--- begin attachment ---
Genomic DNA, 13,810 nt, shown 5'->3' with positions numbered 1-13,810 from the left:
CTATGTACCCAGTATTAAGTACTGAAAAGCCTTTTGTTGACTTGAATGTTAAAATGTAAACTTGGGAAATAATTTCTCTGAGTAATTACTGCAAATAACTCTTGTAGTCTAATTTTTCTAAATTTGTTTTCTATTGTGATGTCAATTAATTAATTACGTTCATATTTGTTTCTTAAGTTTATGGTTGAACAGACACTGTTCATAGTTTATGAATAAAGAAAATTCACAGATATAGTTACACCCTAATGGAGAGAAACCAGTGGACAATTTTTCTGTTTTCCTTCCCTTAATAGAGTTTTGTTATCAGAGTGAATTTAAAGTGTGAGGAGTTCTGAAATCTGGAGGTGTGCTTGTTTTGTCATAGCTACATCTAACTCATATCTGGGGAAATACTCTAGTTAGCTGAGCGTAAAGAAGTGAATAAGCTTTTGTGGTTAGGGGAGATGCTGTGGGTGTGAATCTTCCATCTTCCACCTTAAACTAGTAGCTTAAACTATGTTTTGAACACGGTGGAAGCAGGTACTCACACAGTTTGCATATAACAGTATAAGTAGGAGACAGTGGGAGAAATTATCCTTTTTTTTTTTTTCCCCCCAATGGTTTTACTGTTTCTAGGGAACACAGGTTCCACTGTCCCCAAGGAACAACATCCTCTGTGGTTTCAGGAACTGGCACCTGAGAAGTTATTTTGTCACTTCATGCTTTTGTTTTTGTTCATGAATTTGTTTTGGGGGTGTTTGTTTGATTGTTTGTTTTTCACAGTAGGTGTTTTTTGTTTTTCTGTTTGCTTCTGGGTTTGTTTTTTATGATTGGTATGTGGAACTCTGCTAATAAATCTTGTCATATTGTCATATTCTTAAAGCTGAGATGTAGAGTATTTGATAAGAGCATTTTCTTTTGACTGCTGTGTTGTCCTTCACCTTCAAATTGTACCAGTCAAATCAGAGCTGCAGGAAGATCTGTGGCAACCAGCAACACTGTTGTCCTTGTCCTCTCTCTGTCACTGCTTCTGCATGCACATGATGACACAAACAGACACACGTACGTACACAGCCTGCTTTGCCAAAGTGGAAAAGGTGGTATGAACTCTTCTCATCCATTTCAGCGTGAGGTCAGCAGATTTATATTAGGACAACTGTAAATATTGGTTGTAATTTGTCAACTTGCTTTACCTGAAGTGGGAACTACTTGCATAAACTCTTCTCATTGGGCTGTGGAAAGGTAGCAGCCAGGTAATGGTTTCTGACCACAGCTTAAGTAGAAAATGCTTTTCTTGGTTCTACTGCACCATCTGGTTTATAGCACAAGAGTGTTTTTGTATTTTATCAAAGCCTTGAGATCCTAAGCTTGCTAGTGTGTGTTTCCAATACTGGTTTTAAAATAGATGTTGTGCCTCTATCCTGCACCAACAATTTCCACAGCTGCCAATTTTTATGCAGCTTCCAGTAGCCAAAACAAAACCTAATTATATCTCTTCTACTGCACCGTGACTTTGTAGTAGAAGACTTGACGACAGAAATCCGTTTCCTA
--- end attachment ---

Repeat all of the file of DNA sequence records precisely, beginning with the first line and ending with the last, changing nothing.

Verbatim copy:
Genomic DNA, 13,810 nt, shown 5'->3' with positions numbered 1-13,810 from the left:
CTATGTACCCAGTATTAAGTACTGAAAAGCCTTTTGTTGACTTGAATGTTAAAATGTAAACTTGGGAAATAATTTCTCTGAGTAATTACTGCAAATAACTCTTGTAGTCTAATTTTTCTAAATTTGTTTTCTATTGTGATGTCAATTAATTAATTACGTTCATATTTGTTTCTTAAGTTTATGGTTGAACAGACACTGTTCATAGTTTATGAATAAAGAAAATTCACAGATATAGTTACACCCTAATGGAGAGAAACCAGTGGACAATTTTTCTGTTTTCCTTCCCTTAATAGAGTTTTGTTATCAGAGTGAATTTAAAGTGTGAGGAGTTCTGAAATCTGGAGGTGTGCTTGTTTTGTCATAGCTACATCTAACTCATATCTGGGGAAATACTCTAGTTAGCTGAGCGTAAAGAAGTGAATAAGCTTTTGTGGTTAGGGGAGATGCTGTGGGTGTGAATCTTCCATCTTCCACCTTAAACTAGTAGCTTAAACTATGTTTTGAACACGGTGGAAGCAGGTACTCACACAGTTTGCATATAACAGTATAAGTAGGAGACAGTGGGAGAAATTATCCTTTTTTTTTTTTTCCCCCCAATGGTTTTACTGTTTCTAGGGAACACAGGTTCCACTGTCCCCAAGGAACAACATCCTCTGTGGTTTCAGGAACTGGCACCTGAGAAGTTATTTTGTCACTTCATGCTTTTGTTTTTGTTCATGAATTTGTTTTGGGGGTGTTTGTTTGATTGTTTGTTTTTCACAGTAGGTGTTTTTTGTTTTTCTGTTTGCTTCTGGGTTTGTTTTTTATGATTGGTATGTGGAACTCTGCTAATAAATCTTGTCATATTGTCATATTCTTAAAGCTGAGATGTAGAGTATTTGATAAGAGCATTTTCTTTTGACTGCTGTGTTGTCCTTCACCTTCAAATTGTACCAGTCAAATCAGAGCTGCAGGAAGATCTGTGGCAACCAGCAACACTGTTGTCCTTGTCCTCTCTCTGTCACTGCTTCTGCATGCACATGATGACACAAACAGACACACGTACGTACACAGCCTGCTTTGCCAAAGTGGAAAAGGTGGTATGAACTCTTCTCATCCATTTCAGCGTGAGGTCAGCAGATTTATATTAGGACAACTGTAAATATTGGTTGTAATTTGTCAACTTGCTTTACCTGAAGTGGGAACTACTTGCATAAACTCTTCTCATTGGGCTGTGGAAAGGTAGCAGCCAGGTAATGGTTTCTGACCACAGCTTAAGTAGAAAATGCTTTTCTTGGTTCTACTGCACCATCTGGTTTATAGCACAAGAGTGTTTTTGTATTTTATCAAAGCCTTGAGATCCTAAGCTTGCTAGTGTGTGTTTCCAATACTGGTTTTAAAATAGATGTTGTGCCTCTATCCTGCACCAACAATTTCCACAGCTGCCAATTTTTATGCAGCTTCCAGTAGCCAAAACAAAACCTAATTATATCTCTTCTACTGCACCGTGACTTTGTAGTAGAAGACTTGACGACAGAAATCCGTTTCCTA